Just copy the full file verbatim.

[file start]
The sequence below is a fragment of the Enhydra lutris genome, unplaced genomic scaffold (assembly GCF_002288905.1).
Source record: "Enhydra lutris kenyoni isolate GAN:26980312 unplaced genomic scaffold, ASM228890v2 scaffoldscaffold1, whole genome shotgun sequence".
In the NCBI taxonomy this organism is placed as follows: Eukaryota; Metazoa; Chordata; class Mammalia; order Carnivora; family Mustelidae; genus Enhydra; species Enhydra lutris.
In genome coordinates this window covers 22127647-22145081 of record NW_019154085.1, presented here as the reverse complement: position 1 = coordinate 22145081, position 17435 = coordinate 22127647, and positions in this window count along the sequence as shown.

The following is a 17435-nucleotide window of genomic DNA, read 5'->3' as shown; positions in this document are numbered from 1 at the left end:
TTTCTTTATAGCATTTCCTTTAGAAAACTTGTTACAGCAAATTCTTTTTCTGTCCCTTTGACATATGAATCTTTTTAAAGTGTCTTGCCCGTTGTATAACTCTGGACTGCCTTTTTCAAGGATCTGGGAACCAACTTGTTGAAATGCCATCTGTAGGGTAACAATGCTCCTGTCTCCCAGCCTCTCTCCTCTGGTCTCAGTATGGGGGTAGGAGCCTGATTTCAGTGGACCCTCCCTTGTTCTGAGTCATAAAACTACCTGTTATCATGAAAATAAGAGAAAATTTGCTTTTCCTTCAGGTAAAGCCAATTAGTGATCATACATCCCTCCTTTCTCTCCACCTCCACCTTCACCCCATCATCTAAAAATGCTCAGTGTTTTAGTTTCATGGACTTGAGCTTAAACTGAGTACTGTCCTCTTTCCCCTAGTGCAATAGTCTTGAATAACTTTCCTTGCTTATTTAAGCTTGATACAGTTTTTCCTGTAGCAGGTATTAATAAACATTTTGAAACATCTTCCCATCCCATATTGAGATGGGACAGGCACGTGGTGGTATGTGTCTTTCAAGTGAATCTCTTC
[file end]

The sequence below is a fragment of the Enhydra lutris genome, unplaced genomic scaffold (assembly GCF_002288905.1).
Source record: "Enhydra lutris kenyoni isolate GAN:26980312 unplaced genomic scaffold, ASM228890v2 scaffoldscaffold1, whole genome shotgun sequence".
In the NCBI taxonomy this organism is placed as follows: Eukaryota; Metazoa; Chordata; class Mammalia; order Carnivora; family Mustelidae; genus Enhydra; species Enhydra lutris.
In genome coordinates this window covers 22127647-22145081 of record NW_019154085.1, presented here as the reverse complement: position 1 = coordinate 22145081, position 17435 = coordinate 22127647, and positions in this window count along the sequence as shown.

The following is a 17435-nucleotide window of genomic DNA, read 5'->3' as shown; positions in this document are numbered from 1 at the left end:
TTTCTTTATAGCATTTCCTTTAGAAAACTTGTTACAGCAAATTCTTTTTCTGTCCCTTTGACATATGAATCTTTTTAAAGTGTCTTGCCCGTTGTATAACTCTGGACTGCCTTTTTCAAGGATCTGGGAACCAACTTGTTGAAATGCCATCTGTAGGGTAACAATGCTCCTGTCTCCCAGCCTCTCTCCTCTGGTCTCAGTATGGGGGTAGGAGCCTGATTTCAGTGGACCCTCCCTTGTTCTGAGTCATAAAACTACCTGTTATCATGAAAATAAGAGAAAATTTGCTTTTCCTTCAGGTAAAGCCAATTAGTGATCATACATCCCTCCTTTCTCTCCACCTCCACCTTCACCCCATCATCTAAAAATGCTCAGTGTTTTAGTTTCATGGACTTGAGCTTAAACTGAGTACTGTCCTCTTTCCCCTAGTGCAATAGTCTTGAATAACTTTCCTTGCTTATTTAAGCTTGATACAGTTTTTCCTGTAGCAGGTATTAATAAACATTTTGAAACATCTTCCCATCCCATATTGAGATGGGACAGGCACGTGGTGGTATGTGTCTTTCAAGTGAATCTCTTC